By Niall McCracken
THE Department of Health’s position on the availability of cancer drugs in Northern Ireland has been questioned by a group representing the pharmaceutical industry.
There are currently 38 cancer drugs available to patients elsewhere in the UK that are not readily available to seriously ill people in Northern Ireland.
However in a letter to Stormont’s health committee obtained by The Detail a leading pharmaceutical group said there is already an agreement with the UK government that had the potential to give Northern Ireland greater access to cancer medicines.
The Pharmaceutical Price Regulation Scheme (PPRS) is a UK wide scheme which is agreed by England, Scotland, Wales and Northern Ireland (NI).
In a statement on Friday the Health Minister said: “The primary purpose of the scheme is to constrain the cost of medicines across the UK. It was never intended to fund specialist drugs.”
He also suggested reintroducing prescription charges of up to £25 a year could pay for a cancer drugs fund.
But in the letter sent to the health committee on Saturday, a representative of the Association of the British Pharmaceutical Industry (ABPI), claimed that “despite two requests for correction”, the Minister’s comments did not explain what the group believed was the full potential of the PPRS Scheme.
In the letter Colette Goldrick, Director of the Northern Ireland branch, said the agreement would cover the entire cost of growth in the UK medicines bill arising from increased use of branded medicines for the next two years.
Her correspondence states: "For NI cancer patients, this means that if clinicians were empowered to increase their use of medicines available on the English Cancer Drugs Fund as they consider appropriate, there would be no additional cost to HSC until the end of 2015, and minimal additional cost until the end of 2019.
“In other words, since January 1st 2014, the scheme would have allowed the current inequality in access for NI cancer patients to be wiped out at a stroke.”
However the Department of Health has responded to the letter repeating the Minister’s position that the PPRS scheme was never intended to be a vehicle to fund specialist drugs.
In a statement to The Detail a spokesperson said: “The Department’s position remains as outlined. We look forward to engaging with representatives of the pharmaceutical industry in the near future.”
SDLP MLA and health committee member Fearghal McKinney said urgent clarification was needed from the Health Minister.
“The SDLP have been calling on the Minister for some time to clarify where money from the PPRS scheme has gone and will be going in the future.”
Mr McKinney said the issue was becoming confused because the minister “has consistently sought to bring prescription charges and welfare reform debates into the issue of cancer drugs access”.
He said the minister “must now clarify the nature of the PPRS scheme”.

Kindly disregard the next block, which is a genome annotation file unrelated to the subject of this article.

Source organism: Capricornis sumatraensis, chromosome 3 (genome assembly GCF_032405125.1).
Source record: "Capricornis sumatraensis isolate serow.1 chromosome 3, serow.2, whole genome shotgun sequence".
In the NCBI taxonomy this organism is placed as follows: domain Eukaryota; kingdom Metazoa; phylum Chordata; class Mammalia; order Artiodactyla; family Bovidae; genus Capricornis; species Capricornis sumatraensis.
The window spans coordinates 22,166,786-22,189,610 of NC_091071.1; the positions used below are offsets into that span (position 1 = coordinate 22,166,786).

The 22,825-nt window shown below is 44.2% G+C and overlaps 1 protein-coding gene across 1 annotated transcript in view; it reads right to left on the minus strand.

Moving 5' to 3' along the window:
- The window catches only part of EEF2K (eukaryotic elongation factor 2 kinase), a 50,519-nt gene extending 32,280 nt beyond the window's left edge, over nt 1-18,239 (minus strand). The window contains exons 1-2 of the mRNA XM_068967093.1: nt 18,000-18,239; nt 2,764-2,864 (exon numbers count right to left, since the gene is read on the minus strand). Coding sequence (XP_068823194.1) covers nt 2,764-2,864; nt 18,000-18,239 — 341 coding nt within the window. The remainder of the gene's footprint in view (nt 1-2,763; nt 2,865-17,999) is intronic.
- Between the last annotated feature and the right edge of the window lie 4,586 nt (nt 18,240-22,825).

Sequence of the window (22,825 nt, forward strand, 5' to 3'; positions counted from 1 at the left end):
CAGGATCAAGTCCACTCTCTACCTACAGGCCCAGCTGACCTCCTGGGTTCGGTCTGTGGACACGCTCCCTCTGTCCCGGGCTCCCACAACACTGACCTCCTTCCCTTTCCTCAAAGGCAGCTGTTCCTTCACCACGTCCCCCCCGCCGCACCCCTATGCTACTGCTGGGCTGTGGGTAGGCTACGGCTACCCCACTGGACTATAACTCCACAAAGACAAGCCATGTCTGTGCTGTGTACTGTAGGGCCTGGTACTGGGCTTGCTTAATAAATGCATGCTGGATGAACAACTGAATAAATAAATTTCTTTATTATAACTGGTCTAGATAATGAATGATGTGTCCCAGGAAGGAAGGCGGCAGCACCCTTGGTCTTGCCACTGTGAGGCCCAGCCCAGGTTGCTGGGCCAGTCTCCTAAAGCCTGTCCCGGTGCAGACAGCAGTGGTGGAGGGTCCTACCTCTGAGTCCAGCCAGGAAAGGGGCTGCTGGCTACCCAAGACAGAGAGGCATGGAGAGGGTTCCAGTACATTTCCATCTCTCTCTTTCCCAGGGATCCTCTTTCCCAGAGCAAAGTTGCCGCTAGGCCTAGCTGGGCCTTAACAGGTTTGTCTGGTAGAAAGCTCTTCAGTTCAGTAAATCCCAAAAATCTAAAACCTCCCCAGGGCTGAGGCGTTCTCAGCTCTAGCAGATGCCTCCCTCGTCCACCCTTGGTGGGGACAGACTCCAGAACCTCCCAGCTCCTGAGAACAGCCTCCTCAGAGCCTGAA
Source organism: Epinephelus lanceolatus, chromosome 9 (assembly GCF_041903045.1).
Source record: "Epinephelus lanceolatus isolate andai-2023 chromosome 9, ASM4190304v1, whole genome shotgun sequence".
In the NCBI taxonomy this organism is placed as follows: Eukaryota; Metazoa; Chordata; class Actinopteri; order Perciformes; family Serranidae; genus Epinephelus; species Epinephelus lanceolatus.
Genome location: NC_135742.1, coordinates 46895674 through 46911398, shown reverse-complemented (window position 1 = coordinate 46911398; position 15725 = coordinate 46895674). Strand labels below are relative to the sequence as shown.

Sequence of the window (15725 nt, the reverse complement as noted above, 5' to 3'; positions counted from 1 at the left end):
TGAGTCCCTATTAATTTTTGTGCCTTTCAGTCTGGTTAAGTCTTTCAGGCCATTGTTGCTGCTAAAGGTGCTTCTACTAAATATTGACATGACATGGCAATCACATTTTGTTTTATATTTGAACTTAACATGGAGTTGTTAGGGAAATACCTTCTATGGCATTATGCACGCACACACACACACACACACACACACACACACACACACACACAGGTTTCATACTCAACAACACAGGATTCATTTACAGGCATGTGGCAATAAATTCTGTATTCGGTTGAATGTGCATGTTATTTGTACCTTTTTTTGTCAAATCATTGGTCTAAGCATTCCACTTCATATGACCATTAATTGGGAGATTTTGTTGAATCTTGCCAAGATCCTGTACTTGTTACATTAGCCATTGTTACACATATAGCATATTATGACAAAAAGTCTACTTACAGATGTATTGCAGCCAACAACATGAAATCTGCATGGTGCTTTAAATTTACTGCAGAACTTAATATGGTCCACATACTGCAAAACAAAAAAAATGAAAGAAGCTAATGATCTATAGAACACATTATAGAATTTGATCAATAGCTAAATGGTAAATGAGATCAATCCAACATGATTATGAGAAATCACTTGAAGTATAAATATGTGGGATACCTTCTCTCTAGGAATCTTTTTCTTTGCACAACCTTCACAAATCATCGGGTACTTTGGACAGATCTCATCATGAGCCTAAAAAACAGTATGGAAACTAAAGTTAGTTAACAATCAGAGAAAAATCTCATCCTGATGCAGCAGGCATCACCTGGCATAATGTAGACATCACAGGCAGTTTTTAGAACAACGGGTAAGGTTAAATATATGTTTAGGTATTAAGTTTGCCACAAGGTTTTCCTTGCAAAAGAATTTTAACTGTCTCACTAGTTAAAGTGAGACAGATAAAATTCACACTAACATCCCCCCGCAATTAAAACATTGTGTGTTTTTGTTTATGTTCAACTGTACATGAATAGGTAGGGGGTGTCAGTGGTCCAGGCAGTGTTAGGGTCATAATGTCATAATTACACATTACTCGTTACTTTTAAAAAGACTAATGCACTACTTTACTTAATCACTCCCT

The latest controversy has sprung from the Minister’s comment relating to the PPRS scheme In a statement on Friday.
Mr Poots said: “The Pharmaceutical Price Regulation Scheme is a UK wide scheme which is agreed by England, Scotland, Wales and Northern Ireland and has been in place for the past 50 years. The primary purpose of the scheme is to constrain the cost of medicines across the UK. It was never intended to fund specialist drugs.
“Under the 2009-2013 scheme, the pharmaceutical industry could set a higher than agreed price for a medicine and then provide the difference back to government at year end. Any monies provided back to government under this scheme were therefore needed to meet any shortfall in the prescription drugs budget.
“The new scheme which will run from 2014 to 2019 includes a further agreement around a cap in costs that could arise from the growth in demand for medicines. It is important to note that any PPRS payments are made available to ensure that the allowed growth in medicines spend is not exceeded.”
In her letter to MLAs on Saturday Ms Goldrick summarised what she claimed the PPRS agreement meant for cancer patients in Northern Ireland. She said:
• The new PPRS scheme is a “break through deal” that is entirely different from all previous pricing agreements between the pharmaceutical industry and UK government.
• For NI cancer patients, this means that if “clinicians were empowered to increase their use of medicines available on the English Cancer Drugs Fund”, there would be no additional cost to Health and social Care Board until the end of 2015, and “minimal additional cost” until the end of 2019.
Ms Goldrick said the minimum additional cost meant that from January 2016 until December 2019, the pharmaceutical industry would cover all but 1.8%-1.9% of increased cost to the NHS arising from increased use of branded medicines.
In May this year the Health Minister announced a review of the Individual Funding Request (IFR) process which manages how patients can access cancer drugs not readily available here.
Concluding her letter Ms Goldrick said the ABPI were calling on the Minister to suspend the current IFR process during the period of the review and to “take advantage of the unprecedented opportunity offered by the new PPRS".